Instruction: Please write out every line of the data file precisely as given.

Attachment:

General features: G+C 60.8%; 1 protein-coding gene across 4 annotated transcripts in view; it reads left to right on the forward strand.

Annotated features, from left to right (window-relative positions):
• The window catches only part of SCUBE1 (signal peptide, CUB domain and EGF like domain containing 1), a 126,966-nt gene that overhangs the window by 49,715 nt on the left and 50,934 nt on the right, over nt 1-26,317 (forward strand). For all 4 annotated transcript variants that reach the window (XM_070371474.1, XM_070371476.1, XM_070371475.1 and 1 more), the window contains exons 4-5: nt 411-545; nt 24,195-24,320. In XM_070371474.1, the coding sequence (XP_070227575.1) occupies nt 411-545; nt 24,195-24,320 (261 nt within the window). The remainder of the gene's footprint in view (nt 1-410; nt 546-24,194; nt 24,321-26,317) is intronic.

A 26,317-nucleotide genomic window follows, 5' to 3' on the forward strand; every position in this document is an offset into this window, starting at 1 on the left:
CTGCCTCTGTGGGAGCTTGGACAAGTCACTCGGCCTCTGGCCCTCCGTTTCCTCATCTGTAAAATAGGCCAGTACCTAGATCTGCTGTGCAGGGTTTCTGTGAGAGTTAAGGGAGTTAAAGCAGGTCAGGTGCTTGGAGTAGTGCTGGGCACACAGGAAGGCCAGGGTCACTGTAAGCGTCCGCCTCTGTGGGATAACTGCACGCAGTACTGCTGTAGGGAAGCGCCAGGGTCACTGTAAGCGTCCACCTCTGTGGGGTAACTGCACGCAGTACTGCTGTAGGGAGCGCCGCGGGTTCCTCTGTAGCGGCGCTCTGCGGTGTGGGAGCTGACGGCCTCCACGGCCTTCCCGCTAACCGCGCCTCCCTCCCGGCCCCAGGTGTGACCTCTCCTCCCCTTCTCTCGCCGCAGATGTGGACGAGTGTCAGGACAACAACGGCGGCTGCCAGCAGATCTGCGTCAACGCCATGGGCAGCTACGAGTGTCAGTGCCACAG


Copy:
General features: G+C 60.8%; 1 protein-coding gene across 4 annotated transcripts in view; it reads left to right on the forward strand.

Annotated features, from left to right (window-relative positions):
• The window catches only part of SCUBE1 (signal peptide, CUB domain and EGF like domain containing 1), a 126,966-nt gene that overhangs the window by 49,715 nt on the left and 50,934 nt on the right, over nt 1-26,317 (forward strand). For all 4 annotated transcript variants that reach the window (XM_070371474.1, XM_070371476.1, XM_070371475.1 and 1 more), the window contains exons 4-5: nt 411-545; nt 24,195-24,320. In XM_070371474.1, the coding sequence (XP_070227575.1) occupies nt 411-545; nt 24,195-24,320 (261 nt within the window). The remainder of the gene's footprint in view (nt 1-410; nt 546-24,194; nt 24,321-26,317) is intronic.

A 26,317-nucleotide genomic window follows, 5' to 3' on the forward strand; every position in this document is an offset into this window, starting at 1 on the left:
CTGCCTCTGTGGGAGCTTGGACAAGTCACTCGGCCTCTGGCCCTCCGTTTCCTCATCTGTAAAATAGGCCAGTACCTAGATCTGCTGTGCAGGGTTTCTGTGAGAGTTAAGGGAGTTAAAGCAGGTCAGGTGCTTGGAGTAGTGCTGGGCACACAGGAAGGCCAGGGTCACTGTAAGCGTCCGCCTCTGTGGGATAACTGCACGCAGTACTGCTGTAGGGAAGCGCCAGGGTCACTGTAAGCGTCCACCTCTGTGGGGTAACTGCACGCAGTACTGCTGTAGGGAGCGCCGCGGGTTCCTCTGTAGCGGCGCTCTGCGGTGTGGGAGCTGACGGCCTCCACGGCCTTCCCGCTAACCGCGCCTCCCTCCCGGCCCCAGGTGTGACCTCTCCTCCCCTTCTCTCGCCGCAGATGTGGACGAGTGTCAGGACAACAACGGCGGCTGCCAGCAGATCTGCGTCAACGCCATGGGCAGCTACGAGTGTCAGTGCCACAG